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Thebes, City of Legend, Defeater of Sparta

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Author Topic: Thebes, City of Legend, Defeater of Sparta  (Read 1981 times)
Jordan Fass
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« on: May 22, 2008, 03:09:13 pm »



History of Thebes

 

Cities in ancient Greece were built in fertile plains and close to a high ground (Acropolis) for protection and they were all walled (except Sparta). In the big and fertile Boeotian plain there were numerous ones, among them Orchomenos and Thebes, very ancient cities which became big powers.
People were living here, from Neolithic ages and beyond. This was the land of the aboriginal (autochthones) Ectenians, the oldest inhabitants of Boeotia and their famous king Ogyges.
Around 2500 BC, the territory, especially the north Boeotia, was occupied by the so-called Minyans. This little known people, whose origin was Kolchis, build the city of Orchomenos, famous later for its riches and culture. Orchomenos, in the archaic age was controlling a very large area and it was one of the first cities to issue coins in Greece. Minyans undertook the construction of the colossal project to drain and irrigate the plane of kopais, which overflowing from the rivers Kiphisos and Melanas and it seems they succeeded. For this purpose they constructed a canal 133 feet wide and 16 feet deep, extending for about 42 kilometers. With the passing of time though, they lost power and political supremacy passed to Thebes.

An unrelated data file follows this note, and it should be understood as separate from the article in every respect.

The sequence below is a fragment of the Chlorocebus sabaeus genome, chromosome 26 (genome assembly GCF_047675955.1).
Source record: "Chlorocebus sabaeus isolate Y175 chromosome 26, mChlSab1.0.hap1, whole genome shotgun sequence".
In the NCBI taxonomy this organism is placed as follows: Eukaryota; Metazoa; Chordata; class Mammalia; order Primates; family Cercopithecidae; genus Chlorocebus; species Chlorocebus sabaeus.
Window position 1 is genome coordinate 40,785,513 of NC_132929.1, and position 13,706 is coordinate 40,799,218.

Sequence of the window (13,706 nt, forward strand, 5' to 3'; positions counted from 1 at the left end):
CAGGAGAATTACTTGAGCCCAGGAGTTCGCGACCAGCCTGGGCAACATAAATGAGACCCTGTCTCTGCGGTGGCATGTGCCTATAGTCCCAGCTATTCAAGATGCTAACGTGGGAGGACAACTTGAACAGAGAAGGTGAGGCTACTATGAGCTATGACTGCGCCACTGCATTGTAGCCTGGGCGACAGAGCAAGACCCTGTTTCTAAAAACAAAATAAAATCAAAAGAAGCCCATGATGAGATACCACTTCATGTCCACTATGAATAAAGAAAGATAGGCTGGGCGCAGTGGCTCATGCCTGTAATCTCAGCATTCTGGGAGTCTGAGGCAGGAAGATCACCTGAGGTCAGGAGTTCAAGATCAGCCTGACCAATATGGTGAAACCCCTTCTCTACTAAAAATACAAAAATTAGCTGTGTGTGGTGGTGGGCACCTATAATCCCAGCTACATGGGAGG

Around 1500 BC, the legendary hero Kadmos with an unknown number of Phoenicians came and founded Thebes. On a high ground, the so-called later Kadmeia, he build a palace and probably introduced the Phoenician alphabetical writing, although the art was not used, until centuries later.
In the 13th century, the city was totally destroyed and this confirms the legend of "The Seven against Thebes", when Adrastos with the Epigonoi conquered Thebes and razed the city.
About 1200 BC, people coming from Arne in Thessaly and from territories from the mount Boeon in Epirus, occupied the place. This complex mixture of cultural and racial body came in intermarriage with the local population, creating the future Boeotians.
It is in this archaic age, that the legends belong, from which the Attic tragic poets drew up their subjects.

 
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